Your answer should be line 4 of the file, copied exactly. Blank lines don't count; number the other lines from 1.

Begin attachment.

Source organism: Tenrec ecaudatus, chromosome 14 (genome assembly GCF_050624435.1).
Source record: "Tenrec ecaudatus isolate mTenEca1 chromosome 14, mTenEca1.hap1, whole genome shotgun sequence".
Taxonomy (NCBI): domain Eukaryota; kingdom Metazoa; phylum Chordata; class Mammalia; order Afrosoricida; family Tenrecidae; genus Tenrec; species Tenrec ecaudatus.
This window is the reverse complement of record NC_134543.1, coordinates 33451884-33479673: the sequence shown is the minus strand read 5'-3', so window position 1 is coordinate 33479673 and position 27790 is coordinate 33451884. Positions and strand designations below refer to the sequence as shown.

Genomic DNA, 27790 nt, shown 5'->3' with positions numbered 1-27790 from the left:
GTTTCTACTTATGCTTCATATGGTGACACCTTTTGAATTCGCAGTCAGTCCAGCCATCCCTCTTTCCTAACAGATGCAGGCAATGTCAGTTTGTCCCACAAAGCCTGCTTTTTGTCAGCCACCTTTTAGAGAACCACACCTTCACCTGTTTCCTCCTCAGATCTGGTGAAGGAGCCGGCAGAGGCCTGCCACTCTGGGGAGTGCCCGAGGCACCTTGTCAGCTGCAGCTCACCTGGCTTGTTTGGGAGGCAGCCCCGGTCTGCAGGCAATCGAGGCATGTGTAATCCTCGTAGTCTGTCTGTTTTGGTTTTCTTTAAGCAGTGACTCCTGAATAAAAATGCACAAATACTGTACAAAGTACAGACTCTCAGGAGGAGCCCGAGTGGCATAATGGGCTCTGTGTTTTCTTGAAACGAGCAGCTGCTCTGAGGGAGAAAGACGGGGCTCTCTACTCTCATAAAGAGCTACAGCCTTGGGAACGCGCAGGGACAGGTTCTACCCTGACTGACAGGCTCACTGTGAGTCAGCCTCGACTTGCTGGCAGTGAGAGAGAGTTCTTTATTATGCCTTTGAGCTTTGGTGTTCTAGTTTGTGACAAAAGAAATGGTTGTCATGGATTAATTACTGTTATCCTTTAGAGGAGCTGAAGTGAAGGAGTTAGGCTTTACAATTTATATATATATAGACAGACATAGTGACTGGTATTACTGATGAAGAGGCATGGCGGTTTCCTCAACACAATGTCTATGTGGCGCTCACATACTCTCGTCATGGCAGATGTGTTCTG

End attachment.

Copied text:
This window is the reverse complement of record NC_134543.1, coordinates 33451884-33479673: the sequence shown is the minus strand read 5'-3', so window position 1 is coordinate 33479673 and position 27790 is coordinate 33451884. Positions and strand designations below refer to the sequence as shown.